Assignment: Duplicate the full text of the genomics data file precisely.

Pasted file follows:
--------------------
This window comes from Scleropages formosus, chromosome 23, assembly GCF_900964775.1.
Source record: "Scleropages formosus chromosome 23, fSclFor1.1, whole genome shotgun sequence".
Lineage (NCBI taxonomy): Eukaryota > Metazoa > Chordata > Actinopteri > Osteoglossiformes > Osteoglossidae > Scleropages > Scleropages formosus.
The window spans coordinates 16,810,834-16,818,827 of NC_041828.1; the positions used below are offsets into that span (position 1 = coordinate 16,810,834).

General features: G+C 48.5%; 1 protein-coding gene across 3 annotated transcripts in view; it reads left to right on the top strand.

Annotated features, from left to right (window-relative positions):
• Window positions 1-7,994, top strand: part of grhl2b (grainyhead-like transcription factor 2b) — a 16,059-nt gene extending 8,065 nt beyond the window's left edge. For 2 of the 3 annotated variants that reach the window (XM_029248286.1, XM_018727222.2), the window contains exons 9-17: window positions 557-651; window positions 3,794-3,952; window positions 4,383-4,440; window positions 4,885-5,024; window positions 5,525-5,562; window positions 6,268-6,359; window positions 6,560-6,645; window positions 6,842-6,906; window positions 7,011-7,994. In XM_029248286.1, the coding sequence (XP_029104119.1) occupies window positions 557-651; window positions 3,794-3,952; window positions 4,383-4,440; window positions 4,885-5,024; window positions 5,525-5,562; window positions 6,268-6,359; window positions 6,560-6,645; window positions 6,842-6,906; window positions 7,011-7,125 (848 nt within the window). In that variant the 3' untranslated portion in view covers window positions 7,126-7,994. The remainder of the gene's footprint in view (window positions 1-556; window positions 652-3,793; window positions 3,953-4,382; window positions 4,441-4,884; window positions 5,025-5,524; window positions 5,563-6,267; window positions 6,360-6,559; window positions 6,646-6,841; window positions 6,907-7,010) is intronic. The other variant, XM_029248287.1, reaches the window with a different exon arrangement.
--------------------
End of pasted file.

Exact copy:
This window comes from Scleropages formosus, chromosome 23, assembly GCF_900964775.1.
Source record: "Scleropages formosus chromosome 23, fSclFor1.1, whole genome shotgun sequence".
Lineage (NCBI taxonomy): Eukaryota > Metazoa > Chordata > Actinopteri > Osteoglossiformes > Osteoglossidae > Scleropages > Scleropages formosus.
The window spans coordinates 16,810,834-16,818,827 of NC_041828.1; the positions used below are offsets into that span (position 1 = coordinate 16,810,834).

General features: G+C 48.5%; 1 protein-coding gene across 3 annotated transcripts in view; it reads left to right on the top strand.

Annotated features, from left to right (window-relative positions):
• Window positions 1-7,994, top strand: part of grhl2b (grainyhead-like transcription factor 2b) — a 16,059-nt gene extending 8,065 nt beyond the window's left edge. For 2 of the 3 annotated variants that reach the window (XM_029248286.1, XM_018727222.2), the window contains exons 9-17: window positions 557-651; window positions 3,794-3,952; window positions 4,383-4,440; window positions 4,885-5,024; window positions 5,525-5,562; window positions 6,268-6,359; window positions 6,560-6,645; window positions 6,842-6,906; window positions 7,011-7,994. In XM_029248286.1, the coding sequence (XP_029104119.1) occupies window positions 557-651; window positions 3,794-3,952; window positions 4,383-4,440; window positions 4,885-5,024; window positions 5,525-5,562; window positions 6,268-6,359; window positions 6,560-6,645; window positions 6,842-6,906; window positions 7,011-7,125 (848 nt within the window). In that variant the 3' untranslated portion in view covers window positions 7,126-7,994. The remainder of the gene's footprint in view (window positions 1-556; window positions 652-3,793; window positions 3,953-4,382; window positions 4,441-4,884; window positions 5,025-5,524; window positions 5,563-6,267; window positions 6,360-6,559; window positions 6,646-6,841; window positions 6,907-7,010) is intronic. The other variant, XM_029248287.1, reaches the window with a different exon arrangement.